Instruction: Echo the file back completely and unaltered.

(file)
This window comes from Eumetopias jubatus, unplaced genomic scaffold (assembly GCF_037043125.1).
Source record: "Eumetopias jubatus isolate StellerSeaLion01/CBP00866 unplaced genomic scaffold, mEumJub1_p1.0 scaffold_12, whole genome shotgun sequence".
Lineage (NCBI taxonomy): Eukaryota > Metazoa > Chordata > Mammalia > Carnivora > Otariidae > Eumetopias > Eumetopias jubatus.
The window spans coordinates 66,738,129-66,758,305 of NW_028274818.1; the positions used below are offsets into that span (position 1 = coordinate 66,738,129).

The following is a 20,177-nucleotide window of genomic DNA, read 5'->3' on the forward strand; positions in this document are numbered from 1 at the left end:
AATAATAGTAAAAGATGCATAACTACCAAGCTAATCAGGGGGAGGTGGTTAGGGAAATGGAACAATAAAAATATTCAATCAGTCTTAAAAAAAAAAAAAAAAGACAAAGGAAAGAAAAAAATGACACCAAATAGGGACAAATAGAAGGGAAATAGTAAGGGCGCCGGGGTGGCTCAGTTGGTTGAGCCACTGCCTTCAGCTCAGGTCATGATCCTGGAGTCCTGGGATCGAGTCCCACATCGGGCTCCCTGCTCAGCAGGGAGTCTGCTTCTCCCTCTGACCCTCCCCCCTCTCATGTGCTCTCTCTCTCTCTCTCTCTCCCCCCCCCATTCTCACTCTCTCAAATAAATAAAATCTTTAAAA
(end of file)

This window comes from Eumetopias jubatus, unplaced genomic scaffold (assembly GCF_037043125.1).
Source record: "Eumetopias jubatus isolate StellerSeaLion01/CBP00866 unplaced genomic scaffold, mEumJub1_p1.0 scaffold_12, whole genome shotgun sequence".
Lineage (NCBI taxonomy): Eukaryota > Metazoa > Chordata > Mammalia > Carnivora > Otariidae > Eumetopias > Eumetopias jubatus.
The window spans coordinates 66,738,129-66,758,305 of NW_028274818.1; the positions used below are offsets into that span (position 1 = coordinate 66,738,129).

The following is a 20,177-nucleotide window of genomic DNA, read 5'->3' on the forward strand; positions in this document are numbered from 1 at the left end:
AATAATAGTAAAAGATGCATAACTACCAAGCTAATCAGGGGGAGGTGGTTAGGGAAATGGAACAATAAAAATATTCAATCAGTCTTAAAAAAAAAAAAAAAAGACAAAGGAAAGAAAAAAATGACACCAAATAGGGACAAATAGAAGGGAAATAGTAAGGGCGCCGGGGTGGCTCAGTTGGTTGAGCCACTGCCTTCAGCTCAGGTCATGATCCTGGAGTCCTGGGATCGAGTCCCACATCGGGCTCCCTGCTCAGCAGGGAGTCTGCTTCTCCCTCTGACCCTCCCCCCTCTCATGTGCTCTCTCTCTCTCTCTCTCTCCCCCCCCCATTCTCACTCTCTCAAATAAATAAAATCTTTAAAA